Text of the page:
The Binding of Isaac, the Suffering of Job, and How to Talk Back to God
- ISBN: 9780801098017
- Published By: Baker Academic
- Published: November 2021
Silence, desperation, hope, and voice are thoroughly explored in Abraham’s Silence: The Binding of Isaac, The Suffering of Job, and How to Talk Back to God, J. Richard Middleton’s theological and pastoral deep dive into how we talk to God in the midst of challenge and suffering. Middleton candidly describes in the introduction that although this is a work rooted in exegesis, its goal is “ultimately to help people of faith recover the value of lament prayer as a way to process our pain (and the pain of the world) with the God of heaven and earth—for the healing both of ourselves and of the world” (9).
Abraham’s Silence is a resource for navigating existential themes, including questions of omnipotence and omniscience. However the main theme pushes past the central question of God’s sovereignty and instead directs the reader to explore how they relate to God in the midst of suffering or hurt. Middleton speaks to both praise and anger in the biblical context, asking us to contemplate (as one section title puts it) “When Praise Is Inappropriate” (19).
As a spiritual care leader who work in hospitals, I found this train of thought to be compelling, especially when we consider examples like the following: “Imagine barely surviving a car crash, perhaps being the only survivor, badly injured and lying in a hospital bed; then your pastor or rabbi comes to visit you and reads Psalm 150. Praise the Lord!” (19). Middleton reminds people of faith that “the suffering of the world is multifaceted” (18) and it is appropriate to struggle with this both personally and professionally.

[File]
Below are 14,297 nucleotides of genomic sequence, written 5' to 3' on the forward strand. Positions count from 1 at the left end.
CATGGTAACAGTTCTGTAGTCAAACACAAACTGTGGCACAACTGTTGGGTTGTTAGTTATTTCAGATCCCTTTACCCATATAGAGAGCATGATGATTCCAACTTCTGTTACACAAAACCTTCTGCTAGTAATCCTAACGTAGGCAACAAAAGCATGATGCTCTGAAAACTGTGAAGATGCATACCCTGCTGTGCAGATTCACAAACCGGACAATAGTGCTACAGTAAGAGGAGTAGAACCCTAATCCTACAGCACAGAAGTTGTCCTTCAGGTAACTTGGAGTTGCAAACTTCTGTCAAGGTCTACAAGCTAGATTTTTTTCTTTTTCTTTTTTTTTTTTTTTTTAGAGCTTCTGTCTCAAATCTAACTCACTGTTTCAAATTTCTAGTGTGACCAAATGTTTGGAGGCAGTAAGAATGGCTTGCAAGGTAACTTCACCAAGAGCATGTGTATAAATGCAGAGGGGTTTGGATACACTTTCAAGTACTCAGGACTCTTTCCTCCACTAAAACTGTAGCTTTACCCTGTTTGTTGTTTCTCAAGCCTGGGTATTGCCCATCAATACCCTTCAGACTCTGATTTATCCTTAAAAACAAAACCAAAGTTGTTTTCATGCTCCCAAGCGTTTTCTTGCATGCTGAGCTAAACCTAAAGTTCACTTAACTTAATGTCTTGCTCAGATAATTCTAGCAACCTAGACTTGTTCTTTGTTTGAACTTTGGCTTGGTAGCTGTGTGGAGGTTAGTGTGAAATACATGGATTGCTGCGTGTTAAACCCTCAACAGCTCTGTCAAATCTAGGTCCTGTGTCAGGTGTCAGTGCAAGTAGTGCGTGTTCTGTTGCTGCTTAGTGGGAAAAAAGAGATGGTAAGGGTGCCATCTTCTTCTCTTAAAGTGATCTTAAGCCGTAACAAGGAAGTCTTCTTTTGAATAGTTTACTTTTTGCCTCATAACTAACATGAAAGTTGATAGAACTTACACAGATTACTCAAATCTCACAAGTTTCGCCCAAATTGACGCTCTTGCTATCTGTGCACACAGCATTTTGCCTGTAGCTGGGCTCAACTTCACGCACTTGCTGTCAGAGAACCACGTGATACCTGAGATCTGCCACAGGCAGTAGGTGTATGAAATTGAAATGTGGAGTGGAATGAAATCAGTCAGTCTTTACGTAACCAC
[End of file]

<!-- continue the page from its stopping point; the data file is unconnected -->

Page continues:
Although Middleton indicates that the book is for all “people of faith,” it is written in an academic style that will appeal to pastors, chaplains, and faith leaders who are drawn to exegetical work. That being said, Middleton also uses contemporary nonacademic sources in a compelling way; he draws upon musical sources multiple times, such as in footnote 29, where he cites the contemporary worship song “Blessed Be Your Name” (80).
If it is not abundantly clear from the title, the book focuses on the Hebrew Bible/Old Testament stories of Abraham and Job. It is well-suited to Christian and Jewish students and theologians (armchair or otherwise). It is dense in its exegetical foundation, but the central focus on “how to talk back to God” is of interest to anyone who has ever asked, “Why would God let this happen?” or thought to themselves, “I feel so mad at God right now.”
Chapter 3, “The Question of Appropriate Speech” (67-97), explores the Book of Job and resonated especially deeply with me. As a healthcare chaplain, I spend a significant amount of time with people who, in their suffering, grief, and distress, often struggle with how to express their feelings with or towards God. Middleton delves into the nuances of Job’s words and speech, articulated both verbally and nonverbally.
In chapter 4, Middleton identifies seven “speech options” (79) that are used by Job and his friends as they attempt to make sense of his relationship and interactions with God. The seven modes of expression—“blessing God,” “cursing God,” “passive acceptance of suffering,” “nonverbal mourning, followed by silence,” “protest/complaint about suffering,” “defend God and explain suffering,” and “direct protest/complaint to God”—demonstrate the range of possible responses to God.
Middleton powerfully illustrates the ways in which Job expresses his emotions and himself to God; he also touches on the role of witnesses to grief. When discussing “nonverbal mourning,” Middleton focuses on the actions of Job’s friends, who come to him and weep, expressing a type of “vocal, yet nonverbal, mourning” (81). He writes that “such weeping out of sorrow for someone’s suffering is an appropriate response, as is sitting with them” (81).
Abraham’s Silence is a great resource for biblical scholars and students of religion. I would also argue that it is a valuable tool for those engaged in pastoral care work—for those hoping to expand the ways we think about God in the midst of hard or unfair circumstances. It reminds us that suffering matters, and even more importantly, that our anger, suffering, and grief matters to God.
Rev. Hannah D. Olson is ordained in the Evangelical Lutheran Church in America (ELCA) and works as a healthcare chaplain in Minnesota.Hannah OlsonDate Of Review:April 26, 2023